Two senators reach bipartisan deal to save health insurance subsidies

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Two senators have struck a bipartisan deal to temporarily preserve subsidies for health insurance companies set to be scrapped by President Donald J. Trump, The New York Times reports.

Senators Lamar Alexander (R- Tennessee) and Patty Murray (D- Washington) have agreed to keep the subsidies, called cost-sharing reductions, in place for the next 2 years. The subsidies are designed to control out-of-pocket health care costs for low-income consumers.

When Trump announced on Oct. 12 that the White House would stop paying for the subsidies, HHS issued a press release stating that the Obama administration had made cost-sharing reduction payments without receiving appropriation from Congress, and that the Trump administration would “discontinue these payments immediately.”

It remains to be seen whether the new deal will gain traction in Congress.

“This takes care of the next 2 years,” Alexander told the Times. “After that, we can have a full-fledged debate on where we go long-term on health care.”

Further, Alexander said, the deal would offer individual states, “more flexibility in the variety of choices they can give to consumers.”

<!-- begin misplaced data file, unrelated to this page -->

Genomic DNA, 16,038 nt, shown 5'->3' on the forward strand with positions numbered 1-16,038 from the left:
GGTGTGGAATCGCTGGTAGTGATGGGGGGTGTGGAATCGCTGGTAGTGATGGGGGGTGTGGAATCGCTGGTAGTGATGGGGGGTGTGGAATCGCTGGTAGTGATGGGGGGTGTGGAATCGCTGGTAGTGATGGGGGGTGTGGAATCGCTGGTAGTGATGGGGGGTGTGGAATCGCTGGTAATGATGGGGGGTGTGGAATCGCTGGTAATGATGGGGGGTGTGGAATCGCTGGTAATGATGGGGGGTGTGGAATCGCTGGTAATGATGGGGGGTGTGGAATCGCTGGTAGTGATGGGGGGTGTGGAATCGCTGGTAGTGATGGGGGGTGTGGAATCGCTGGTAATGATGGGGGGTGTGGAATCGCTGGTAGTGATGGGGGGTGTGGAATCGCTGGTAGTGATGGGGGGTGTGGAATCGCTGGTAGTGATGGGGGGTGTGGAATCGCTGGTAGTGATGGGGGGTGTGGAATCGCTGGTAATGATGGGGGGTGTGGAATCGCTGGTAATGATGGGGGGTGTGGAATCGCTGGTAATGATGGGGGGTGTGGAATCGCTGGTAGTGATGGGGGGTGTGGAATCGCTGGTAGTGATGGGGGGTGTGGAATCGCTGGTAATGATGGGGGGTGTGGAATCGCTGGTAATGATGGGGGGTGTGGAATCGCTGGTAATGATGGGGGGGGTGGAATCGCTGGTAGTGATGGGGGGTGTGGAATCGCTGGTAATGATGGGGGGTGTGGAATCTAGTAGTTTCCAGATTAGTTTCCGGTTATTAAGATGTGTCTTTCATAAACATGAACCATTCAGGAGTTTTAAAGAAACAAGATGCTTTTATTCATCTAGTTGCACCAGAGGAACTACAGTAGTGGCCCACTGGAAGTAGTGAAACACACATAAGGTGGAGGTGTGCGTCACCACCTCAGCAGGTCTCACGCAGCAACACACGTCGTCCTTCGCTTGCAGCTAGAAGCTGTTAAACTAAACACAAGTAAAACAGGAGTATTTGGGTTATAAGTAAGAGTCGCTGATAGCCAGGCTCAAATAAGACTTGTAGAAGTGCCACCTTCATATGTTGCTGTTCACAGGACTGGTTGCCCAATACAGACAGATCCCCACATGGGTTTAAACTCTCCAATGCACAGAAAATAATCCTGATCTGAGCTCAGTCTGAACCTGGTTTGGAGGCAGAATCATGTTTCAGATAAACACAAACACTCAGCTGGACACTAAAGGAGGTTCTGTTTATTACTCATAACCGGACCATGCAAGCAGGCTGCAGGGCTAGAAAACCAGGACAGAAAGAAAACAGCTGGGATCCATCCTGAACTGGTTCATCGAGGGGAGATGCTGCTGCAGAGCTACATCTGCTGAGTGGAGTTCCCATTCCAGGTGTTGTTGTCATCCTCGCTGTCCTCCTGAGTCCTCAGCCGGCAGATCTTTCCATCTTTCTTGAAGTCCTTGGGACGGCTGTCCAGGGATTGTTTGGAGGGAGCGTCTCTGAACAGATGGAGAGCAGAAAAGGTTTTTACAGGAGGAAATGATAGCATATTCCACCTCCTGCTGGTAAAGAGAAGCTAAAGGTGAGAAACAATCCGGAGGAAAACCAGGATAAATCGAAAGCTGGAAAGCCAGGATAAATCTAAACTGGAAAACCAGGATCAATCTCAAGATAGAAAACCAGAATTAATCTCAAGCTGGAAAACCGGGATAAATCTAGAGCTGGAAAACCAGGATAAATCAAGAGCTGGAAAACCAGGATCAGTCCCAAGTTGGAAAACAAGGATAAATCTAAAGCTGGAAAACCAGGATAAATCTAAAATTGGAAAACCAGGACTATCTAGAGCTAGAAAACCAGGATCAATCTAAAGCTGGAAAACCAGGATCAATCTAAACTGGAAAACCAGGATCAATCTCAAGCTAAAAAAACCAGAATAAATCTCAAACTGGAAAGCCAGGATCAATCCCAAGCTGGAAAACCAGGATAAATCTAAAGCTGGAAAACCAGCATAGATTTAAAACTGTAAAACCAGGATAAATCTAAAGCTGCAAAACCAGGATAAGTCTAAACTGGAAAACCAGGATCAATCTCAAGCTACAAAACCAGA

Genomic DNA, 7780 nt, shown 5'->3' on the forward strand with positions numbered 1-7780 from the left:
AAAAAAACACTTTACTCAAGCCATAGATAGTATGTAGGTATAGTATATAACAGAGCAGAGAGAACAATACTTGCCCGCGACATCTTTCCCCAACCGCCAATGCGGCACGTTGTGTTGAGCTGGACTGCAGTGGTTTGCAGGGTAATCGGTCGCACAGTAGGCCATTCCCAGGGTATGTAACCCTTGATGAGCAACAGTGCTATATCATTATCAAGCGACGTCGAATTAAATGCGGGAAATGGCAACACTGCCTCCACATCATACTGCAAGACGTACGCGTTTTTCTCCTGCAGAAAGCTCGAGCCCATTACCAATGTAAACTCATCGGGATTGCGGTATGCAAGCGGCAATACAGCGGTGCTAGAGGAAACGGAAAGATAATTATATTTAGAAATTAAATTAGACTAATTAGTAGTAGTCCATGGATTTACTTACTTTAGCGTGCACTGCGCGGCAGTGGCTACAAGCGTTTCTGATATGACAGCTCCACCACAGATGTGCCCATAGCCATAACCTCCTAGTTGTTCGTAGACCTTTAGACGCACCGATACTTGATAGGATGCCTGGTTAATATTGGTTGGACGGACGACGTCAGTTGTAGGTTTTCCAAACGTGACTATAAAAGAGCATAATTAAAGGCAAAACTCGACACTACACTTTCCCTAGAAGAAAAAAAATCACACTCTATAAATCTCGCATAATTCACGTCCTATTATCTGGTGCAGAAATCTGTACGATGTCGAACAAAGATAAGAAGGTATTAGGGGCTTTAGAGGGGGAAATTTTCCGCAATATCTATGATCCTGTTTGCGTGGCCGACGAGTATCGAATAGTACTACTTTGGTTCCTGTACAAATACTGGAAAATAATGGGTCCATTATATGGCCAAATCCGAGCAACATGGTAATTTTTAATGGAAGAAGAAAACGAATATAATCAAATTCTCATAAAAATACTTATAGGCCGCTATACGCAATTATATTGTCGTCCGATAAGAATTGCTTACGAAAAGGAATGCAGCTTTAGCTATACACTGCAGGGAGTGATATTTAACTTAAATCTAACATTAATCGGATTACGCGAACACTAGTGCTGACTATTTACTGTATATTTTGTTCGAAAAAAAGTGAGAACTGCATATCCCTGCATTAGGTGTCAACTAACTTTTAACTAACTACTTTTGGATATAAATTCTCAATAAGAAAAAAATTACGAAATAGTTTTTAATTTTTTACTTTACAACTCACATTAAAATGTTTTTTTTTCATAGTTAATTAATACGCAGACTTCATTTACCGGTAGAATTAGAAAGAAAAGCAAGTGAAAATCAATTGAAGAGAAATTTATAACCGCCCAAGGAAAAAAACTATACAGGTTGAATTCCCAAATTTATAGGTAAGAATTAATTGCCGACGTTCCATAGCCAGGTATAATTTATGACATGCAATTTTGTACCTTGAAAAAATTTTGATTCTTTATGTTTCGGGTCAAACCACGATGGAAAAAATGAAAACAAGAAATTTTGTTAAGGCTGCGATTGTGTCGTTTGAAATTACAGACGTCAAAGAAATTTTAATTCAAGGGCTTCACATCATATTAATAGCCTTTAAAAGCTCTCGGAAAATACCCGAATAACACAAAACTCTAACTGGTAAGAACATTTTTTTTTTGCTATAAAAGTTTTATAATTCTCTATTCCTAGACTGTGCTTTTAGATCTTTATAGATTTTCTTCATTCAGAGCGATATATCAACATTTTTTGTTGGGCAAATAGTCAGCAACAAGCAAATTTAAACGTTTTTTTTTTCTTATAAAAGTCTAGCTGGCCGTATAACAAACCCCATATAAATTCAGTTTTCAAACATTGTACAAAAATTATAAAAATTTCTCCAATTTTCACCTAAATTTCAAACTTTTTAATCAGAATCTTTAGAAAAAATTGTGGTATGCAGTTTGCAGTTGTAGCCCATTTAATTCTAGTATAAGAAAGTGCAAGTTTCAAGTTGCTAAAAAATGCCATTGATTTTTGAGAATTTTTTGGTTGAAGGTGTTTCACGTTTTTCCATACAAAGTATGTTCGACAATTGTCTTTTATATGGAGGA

In a press conference on Tuesday, Trump called the deal “a short-term solution,” and said the long-term solution was to offer states grants to help residents pay for private health insurance. – by Andy Polhamus


Test.docx

Two senators have struck a bipartisan deal to temporarily preserve subsidies for health insurance companies set to be scrapped by President Donald J. Trump, The New York Times reports.

Senators Lamar Alexander (R- Tennessee) and Patty Murray (D- Washington) have agreed to keep the subsidies, called cost-sharing reductions, in place for the next 2 years. The subsidies are designed to control out-of-pocket health care costs for low-income consumers.

When Trump announced on Oct. 12 that the White House would stop paying for the subsidies, HHS issued a press release stating that the Obama administration had made cost-sharing reduction payments without receiving appropriation from Congress, and that the Trump administration would “discontinue these payments immediately.”

It remains to be seen whether the new deal will gain traction in Congress.

“This takes care of the next 2 years,” Alexander told the Times. “After that, we can have a full-fledged debate on where we go long-term on health care.”

Further, Alexander said, the deal would offer individual states, “more flexibility in the variety of choices they can give to consumers.”

In a press conference on Tuesday, Trump called the deal “a short-term solution,” and said the long-term solution was to offer states grants to help residents pay for private health insurance. – by Andy Polhamus


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